Wednesday, May 1, 2013

#Fukushima I Nuke Plant: Was TEPCO Using Used Bottle to Collect Water Samples from the Pond Leak?

As I posted on Monday, TEPCO announced a 10-fold spike in radioactive materials (all-beta) in the water sample collected from soil just outside the thin (6.4 millimeter-thick) bentonite layer of the in-the-ground water storage pond No.1.

In the successive email alert for the press (which they know post on their homepage press release section), TEPCO sort of tell us what they think was the cause for the spike:

A used bottle that previously collected samples.

TEPCO doesn't say it outright, but instead, from their email alert for the press regarding the pond leak (No. 110) on April 28, 2013:


When we collected the water samples from the drain hole (southwest) of the in-the-ground water storage pond No.1 in the morning and in the afternoon today [April 28, 2013], we used brand-new sampling bottles to avoid contamination of the water collected. Then the amount of [radioactive materials in the water] dropped to the same low level as the one on April 26. Therefore, we now assume the possibility that the water collected on April 27 from the southwest drain hole of the pond No.1 got somehow contaminated.

which I take it to mean they were using used bottles to collect highly radioactive water samples until April 28.

It is little wonder why there is no "end-state" vision for the plant.


Atomfritz said...

Now I really feel that Tepco could be trying to kidding us.

Honestly, I never would have dreamed of such.

First, reusing of one-way-equipment like the way that Tepco suggested is typical to fourth-world-countries. I have hard difficulties to believe that Tepco workers reuse sample containers worth 2, or maybe 5 cents. This isn't Burkina Faso, isn't it?

Second, assuming that it's really true that Tepco reused these few-cent-items instead of disposing of them: then the question arises: How radioactive must the previous sample taken with that particular sampling flask have been to so heavily contaminate the next sample?

I can't help it.
I am shaking my head in disbelief.
Is it just Tepco, or is it typical today's Japan?
Sorry, please excuse my ignorance.

Atomfritz said...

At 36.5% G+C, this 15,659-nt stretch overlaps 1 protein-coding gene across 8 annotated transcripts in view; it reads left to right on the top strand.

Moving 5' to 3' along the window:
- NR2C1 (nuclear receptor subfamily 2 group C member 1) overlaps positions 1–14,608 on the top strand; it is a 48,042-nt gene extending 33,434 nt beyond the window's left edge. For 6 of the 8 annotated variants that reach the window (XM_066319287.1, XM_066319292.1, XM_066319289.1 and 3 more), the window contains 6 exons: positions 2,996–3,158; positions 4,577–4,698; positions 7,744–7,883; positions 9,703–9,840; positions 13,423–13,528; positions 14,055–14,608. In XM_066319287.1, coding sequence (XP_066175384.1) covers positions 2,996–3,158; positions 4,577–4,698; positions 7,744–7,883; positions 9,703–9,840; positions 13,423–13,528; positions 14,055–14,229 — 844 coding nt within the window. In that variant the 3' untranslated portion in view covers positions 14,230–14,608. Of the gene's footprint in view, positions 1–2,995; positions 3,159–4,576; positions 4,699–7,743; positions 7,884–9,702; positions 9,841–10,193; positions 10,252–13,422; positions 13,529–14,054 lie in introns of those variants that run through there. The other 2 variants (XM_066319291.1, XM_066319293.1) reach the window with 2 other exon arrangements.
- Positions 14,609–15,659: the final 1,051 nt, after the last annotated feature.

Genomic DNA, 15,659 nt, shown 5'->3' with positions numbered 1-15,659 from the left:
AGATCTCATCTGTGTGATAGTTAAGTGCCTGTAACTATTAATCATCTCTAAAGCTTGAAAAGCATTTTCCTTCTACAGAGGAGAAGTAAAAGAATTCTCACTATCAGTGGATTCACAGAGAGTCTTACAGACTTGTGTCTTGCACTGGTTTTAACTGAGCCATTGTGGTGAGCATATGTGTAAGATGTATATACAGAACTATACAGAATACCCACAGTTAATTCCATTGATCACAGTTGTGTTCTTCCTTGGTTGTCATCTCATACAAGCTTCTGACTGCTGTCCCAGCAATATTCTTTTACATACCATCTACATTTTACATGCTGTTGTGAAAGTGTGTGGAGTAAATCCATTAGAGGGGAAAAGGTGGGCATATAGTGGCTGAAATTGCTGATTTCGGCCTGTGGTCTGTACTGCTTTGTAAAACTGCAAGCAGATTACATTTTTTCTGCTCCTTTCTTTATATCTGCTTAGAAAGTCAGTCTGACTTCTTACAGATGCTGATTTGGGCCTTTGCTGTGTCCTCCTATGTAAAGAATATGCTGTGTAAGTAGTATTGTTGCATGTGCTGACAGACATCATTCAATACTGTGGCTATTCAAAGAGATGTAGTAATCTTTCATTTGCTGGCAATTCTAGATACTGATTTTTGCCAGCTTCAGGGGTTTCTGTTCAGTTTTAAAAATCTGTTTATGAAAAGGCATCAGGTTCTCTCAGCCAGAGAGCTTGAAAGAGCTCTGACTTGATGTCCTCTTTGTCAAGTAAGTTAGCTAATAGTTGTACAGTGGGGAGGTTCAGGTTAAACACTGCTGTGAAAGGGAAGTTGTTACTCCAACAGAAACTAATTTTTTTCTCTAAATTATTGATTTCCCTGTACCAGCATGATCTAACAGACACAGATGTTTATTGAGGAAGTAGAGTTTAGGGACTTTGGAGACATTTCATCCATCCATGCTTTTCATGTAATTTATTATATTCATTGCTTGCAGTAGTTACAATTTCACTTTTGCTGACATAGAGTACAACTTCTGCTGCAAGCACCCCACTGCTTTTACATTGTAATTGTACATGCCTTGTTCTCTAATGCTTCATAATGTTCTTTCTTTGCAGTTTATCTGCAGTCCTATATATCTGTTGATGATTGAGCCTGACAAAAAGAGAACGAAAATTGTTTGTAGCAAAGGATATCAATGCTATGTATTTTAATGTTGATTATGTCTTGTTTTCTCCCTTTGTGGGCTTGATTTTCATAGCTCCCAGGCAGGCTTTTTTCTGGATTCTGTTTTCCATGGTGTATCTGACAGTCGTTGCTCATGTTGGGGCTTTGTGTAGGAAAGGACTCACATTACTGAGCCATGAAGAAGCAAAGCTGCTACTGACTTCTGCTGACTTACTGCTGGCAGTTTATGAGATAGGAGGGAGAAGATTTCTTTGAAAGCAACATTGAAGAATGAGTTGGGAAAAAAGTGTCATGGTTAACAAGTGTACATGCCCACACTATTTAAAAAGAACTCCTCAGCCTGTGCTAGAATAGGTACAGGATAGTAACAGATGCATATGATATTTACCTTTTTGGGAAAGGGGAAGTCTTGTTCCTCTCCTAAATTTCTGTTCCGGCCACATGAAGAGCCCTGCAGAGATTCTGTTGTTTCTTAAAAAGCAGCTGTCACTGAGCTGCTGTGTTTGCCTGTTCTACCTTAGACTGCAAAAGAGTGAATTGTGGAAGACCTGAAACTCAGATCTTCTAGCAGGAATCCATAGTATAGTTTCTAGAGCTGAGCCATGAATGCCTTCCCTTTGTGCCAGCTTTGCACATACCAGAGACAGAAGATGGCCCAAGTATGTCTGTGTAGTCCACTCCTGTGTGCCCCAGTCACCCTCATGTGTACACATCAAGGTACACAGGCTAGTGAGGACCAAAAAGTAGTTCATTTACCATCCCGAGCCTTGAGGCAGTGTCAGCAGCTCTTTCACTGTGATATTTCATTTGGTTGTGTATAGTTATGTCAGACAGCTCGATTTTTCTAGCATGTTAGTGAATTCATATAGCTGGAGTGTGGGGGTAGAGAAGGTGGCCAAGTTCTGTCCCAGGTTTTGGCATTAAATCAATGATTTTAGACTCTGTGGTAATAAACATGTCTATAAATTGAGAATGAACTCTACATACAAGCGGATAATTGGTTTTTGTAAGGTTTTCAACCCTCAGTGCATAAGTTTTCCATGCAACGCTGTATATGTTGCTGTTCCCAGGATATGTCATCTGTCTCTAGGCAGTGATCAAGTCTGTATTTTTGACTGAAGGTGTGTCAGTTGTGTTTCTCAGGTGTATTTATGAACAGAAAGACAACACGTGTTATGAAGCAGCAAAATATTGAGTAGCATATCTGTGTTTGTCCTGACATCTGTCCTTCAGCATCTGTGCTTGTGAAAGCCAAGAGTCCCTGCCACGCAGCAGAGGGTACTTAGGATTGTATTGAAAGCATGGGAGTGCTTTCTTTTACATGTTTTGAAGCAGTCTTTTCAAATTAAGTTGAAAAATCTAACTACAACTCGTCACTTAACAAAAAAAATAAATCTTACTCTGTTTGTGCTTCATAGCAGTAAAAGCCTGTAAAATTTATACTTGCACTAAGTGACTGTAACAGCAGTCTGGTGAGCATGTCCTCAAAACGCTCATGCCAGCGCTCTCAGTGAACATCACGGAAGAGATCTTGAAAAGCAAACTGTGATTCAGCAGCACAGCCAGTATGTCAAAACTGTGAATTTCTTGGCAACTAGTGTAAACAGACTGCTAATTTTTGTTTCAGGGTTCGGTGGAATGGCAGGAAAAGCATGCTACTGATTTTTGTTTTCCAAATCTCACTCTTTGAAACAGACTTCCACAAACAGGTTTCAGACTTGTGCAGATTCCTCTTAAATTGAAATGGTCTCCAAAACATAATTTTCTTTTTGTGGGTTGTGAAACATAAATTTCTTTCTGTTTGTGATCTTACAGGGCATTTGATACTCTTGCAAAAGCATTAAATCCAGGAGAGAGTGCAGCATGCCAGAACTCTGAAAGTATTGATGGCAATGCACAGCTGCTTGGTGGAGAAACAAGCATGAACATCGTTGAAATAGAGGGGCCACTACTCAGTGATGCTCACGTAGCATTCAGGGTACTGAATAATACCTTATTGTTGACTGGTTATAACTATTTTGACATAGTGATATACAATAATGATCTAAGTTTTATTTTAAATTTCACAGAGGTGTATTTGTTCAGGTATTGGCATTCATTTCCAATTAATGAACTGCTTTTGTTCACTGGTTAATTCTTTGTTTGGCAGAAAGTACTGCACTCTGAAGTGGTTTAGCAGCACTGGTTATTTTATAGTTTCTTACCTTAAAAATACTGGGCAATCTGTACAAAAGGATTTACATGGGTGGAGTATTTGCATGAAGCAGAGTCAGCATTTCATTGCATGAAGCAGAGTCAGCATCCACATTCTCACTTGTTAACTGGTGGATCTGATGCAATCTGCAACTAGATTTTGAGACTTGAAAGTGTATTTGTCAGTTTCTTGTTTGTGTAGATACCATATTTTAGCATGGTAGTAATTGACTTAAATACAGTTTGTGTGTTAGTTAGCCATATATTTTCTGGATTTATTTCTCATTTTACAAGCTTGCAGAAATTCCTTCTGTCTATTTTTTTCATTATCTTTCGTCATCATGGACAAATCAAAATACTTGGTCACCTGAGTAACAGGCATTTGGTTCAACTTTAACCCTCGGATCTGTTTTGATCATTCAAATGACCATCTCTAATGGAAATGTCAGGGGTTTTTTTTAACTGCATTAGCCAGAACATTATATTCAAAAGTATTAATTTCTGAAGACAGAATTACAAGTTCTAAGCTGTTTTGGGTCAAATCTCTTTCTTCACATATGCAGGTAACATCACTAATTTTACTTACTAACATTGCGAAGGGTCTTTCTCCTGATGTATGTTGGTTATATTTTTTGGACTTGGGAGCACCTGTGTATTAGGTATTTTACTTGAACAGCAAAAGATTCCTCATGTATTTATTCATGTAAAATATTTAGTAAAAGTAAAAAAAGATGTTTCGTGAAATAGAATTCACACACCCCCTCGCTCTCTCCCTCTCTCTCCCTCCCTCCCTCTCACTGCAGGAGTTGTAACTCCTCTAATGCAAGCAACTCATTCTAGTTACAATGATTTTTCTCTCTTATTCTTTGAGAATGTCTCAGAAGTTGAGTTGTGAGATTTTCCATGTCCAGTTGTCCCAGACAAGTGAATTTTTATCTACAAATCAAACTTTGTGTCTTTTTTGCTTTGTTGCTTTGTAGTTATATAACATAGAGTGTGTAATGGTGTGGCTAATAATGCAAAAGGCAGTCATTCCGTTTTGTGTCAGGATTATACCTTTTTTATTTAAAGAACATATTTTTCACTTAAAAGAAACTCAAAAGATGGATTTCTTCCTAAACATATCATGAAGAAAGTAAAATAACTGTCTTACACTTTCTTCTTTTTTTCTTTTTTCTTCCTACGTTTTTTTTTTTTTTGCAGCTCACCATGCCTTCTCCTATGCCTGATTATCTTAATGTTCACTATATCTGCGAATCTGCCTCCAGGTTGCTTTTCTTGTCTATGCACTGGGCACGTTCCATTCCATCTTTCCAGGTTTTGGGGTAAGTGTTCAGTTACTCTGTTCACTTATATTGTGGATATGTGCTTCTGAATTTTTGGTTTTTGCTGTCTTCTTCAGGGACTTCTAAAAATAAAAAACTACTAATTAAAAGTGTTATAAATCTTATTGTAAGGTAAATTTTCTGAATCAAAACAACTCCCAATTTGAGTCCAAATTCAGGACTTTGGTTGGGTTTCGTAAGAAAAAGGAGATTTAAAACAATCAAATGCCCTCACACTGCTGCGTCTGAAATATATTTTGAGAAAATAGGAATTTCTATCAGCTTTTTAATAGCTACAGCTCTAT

If Tepco feels the need to _expressively_ mention that they used "brand-new" sampling bottles, this really should make one ask whether this shouldn't be standard anyway.

Really thank you again LaPrimavera for peeking behind the camouflage of Tepcospeak and exposing what they try to hide!

netudiant said...

The data collection effort here is clearly pro forma, as evidenced by the 'brand new bottle' comment.
While I have some sympathy for this view, seen that TEPCO is still very much engaged in trench warfare against an ongoing catastrophe, the apparent disregard of the more peripheral issues such as the leaking storage tanks is bad management.
None of the problems go away in this situation, they just get worse, so doing it right the first time is really the cheapest and best policy.
The kind of penny wise, pound foolish behavior seen here is often found in very hierarchical organizations, where the individual fiefdoms do not adjust easily to new directives. It was a hope that the shock of the accident would galvanize the TEPCO organization with a resolve to do better, but perhaps that was a vain hope.

cheap nfl jerseys said...

Maybe I also focused on such things.

Anonymous said...

It's things like these that make all too clear how much trust one can put into the safe operation of all things nuclear. No matter what equipment or technology is available, we humans find a way to fail the simplest of tasks.

Mike said...

Perhaps Tepco has made the decision that they would rather appear to have made an incompetent mistake in the measurment, rather than deal with a cleanup problem that is an order of magnitude larger than previously reported.

Anonymous said...

Mike, very good point and, imho, the most plausible interpretation. It's a stretch to my imagination that one could deliberately or accidentally use one or more previously used bottles.
The only other thoughts I had was that a batch of new bottles somehow got contaminated in the storage area or that the sample itself became contaminated after it was taken, both equally unpleasant to explain.
One way or another, Tepco's explanation/conclusion doesn't seem to hold a lot of water (pun intended) unless it's a cope-out.

Anonymous said...

Off topic: NHK "educational" channel just aired a piece of nuclear energy propaganda camouflged as a university lecture ("Physics for Presidents" by Berkeley professor Richard Muller, which means physics without any math...).

Among other things, the lecture explains that nuclear is not expensive but just has a high upfront cost -- without going into details like who pays for used fuel disposal and accidents.


Atomfritz said...

And now the water from the leak detection holes already approaches 7000 Bq/l gamma and 10 million Bq/l beta [*]. (Hopefully this time measured with unused bottles)

It's like a tailings dam bursting in slow-motion.


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